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Breach of Privacy

Adrian Mudd   June 17, 2013

Celebrity status of certain individuals over recent years has brought into question whether the UK needs stricter privacy legislation. Can hidden spy cameras be considered as friend or foe?

In spite of our hero worship culture there is no Breach of Privacy statute in British law. If this surprises you then you are not alone as many confuse privacy with other issues addressed in law. In the case of confidentiality versus privacy, the law recognises the former and provides statute to define same. In the case of use of  spy cameras, any challenge to its use would need to address the question of whether a particular piece of legislation has been breached or whether privacy has been invaded.

Expanded Use of Hidden Spy Cameras

The use of spy cameras has expanded around the world making it impossible to define a breach of privacy statement for use in law and this is why other legislation is usually quoted in cases where plaintiffs wish to address similar issues. More information on this subject is easily available in your local library via specialised texts and particularly via academic texts addressing what is commonly referred to as Tort Law. A good textbook will offer examples or case studies to help the novice navigate their way through this highly complex field. Alternatively, most professional suppliers of hidden camera equipment will be able to recommend how to seek further information.

Responsibility for the use of any recording equipment is entirely laid at the door of the purchaser or user although legislation now takes account of conditions whereby any other person can be held accountable or partially accountable for criminal behaviour where that person is deemed to have failed to disclose knowledge of criminal intent or activity to appropriate authorities. This particular condition within the law can bring its own problems but ultimately is designed to support the lawful and limit the unlawful.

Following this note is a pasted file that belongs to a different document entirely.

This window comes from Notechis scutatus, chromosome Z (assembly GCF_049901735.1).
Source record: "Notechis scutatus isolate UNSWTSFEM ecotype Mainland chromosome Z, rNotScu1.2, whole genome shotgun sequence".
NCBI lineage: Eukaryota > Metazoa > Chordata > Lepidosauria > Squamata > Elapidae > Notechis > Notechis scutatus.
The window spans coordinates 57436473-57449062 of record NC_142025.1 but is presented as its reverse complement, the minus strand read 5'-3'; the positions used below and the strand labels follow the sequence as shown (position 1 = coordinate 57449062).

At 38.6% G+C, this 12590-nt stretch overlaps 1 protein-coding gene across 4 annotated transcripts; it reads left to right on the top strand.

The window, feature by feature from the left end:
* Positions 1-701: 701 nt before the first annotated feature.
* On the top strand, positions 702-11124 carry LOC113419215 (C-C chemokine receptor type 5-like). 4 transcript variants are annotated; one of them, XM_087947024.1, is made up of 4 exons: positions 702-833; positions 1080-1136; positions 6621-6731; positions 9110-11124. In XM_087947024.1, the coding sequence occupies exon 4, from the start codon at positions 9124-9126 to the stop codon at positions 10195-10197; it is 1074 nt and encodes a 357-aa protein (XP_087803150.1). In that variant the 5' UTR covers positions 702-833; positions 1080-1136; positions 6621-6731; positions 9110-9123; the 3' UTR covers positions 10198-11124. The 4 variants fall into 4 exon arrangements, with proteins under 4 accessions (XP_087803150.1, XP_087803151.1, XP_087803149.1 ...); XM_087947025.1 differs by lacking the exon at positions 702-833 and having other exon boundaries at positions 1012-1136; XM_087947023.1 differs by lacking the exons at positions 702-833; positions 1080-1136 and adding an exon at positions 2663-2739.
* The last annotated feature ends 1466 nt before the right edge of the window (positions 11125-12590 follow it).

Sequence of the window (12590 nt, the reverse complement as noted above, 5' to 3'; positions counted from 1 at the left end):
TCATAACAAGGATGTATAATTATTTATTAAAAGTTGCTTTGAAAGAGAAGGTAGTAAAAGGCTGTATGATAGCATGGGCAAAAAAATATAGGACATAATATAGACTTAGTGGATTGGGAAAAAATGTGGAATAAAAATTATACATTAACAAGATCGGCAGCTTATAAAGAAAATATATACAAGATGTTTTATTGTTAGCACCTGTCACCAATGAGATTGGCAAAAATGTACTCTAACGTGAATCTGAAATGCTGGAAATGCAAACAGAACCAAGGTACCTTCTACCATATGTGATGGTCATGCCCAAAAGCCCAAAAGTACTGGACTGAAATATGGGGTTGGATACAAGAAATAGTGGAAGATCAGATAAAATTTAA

A Spy Camera Case Study

One such case is that where a small town was plagued by crime such that it made many people fearful to leave their homes. Law enforcement bodies and other local authorities were unable to persuade residents to gather evidence as they were fearful of retaliation so a cunning plan was hatched with the support of external family members of affected residents. Legal processes were completed and finally several homes became the temporary custodians of a hidden spy camera and recording equipment placed in position by trained personnel whose presence was explained away if required as being an electrician or other technician.

The short version of this case study is that enough evidence was collected and accepted by the legal body to enable criminal action to be taken against the perpetrators of the behaviour. The defendants would no doubt have tried to claim breach of privacy because of the use of spy cameras but to no avail. The presence of a legal order to use the equipment in this case also meant that no notification of the use of CCTV would have been required although many towns and cities already have these posted as a legal requirement.

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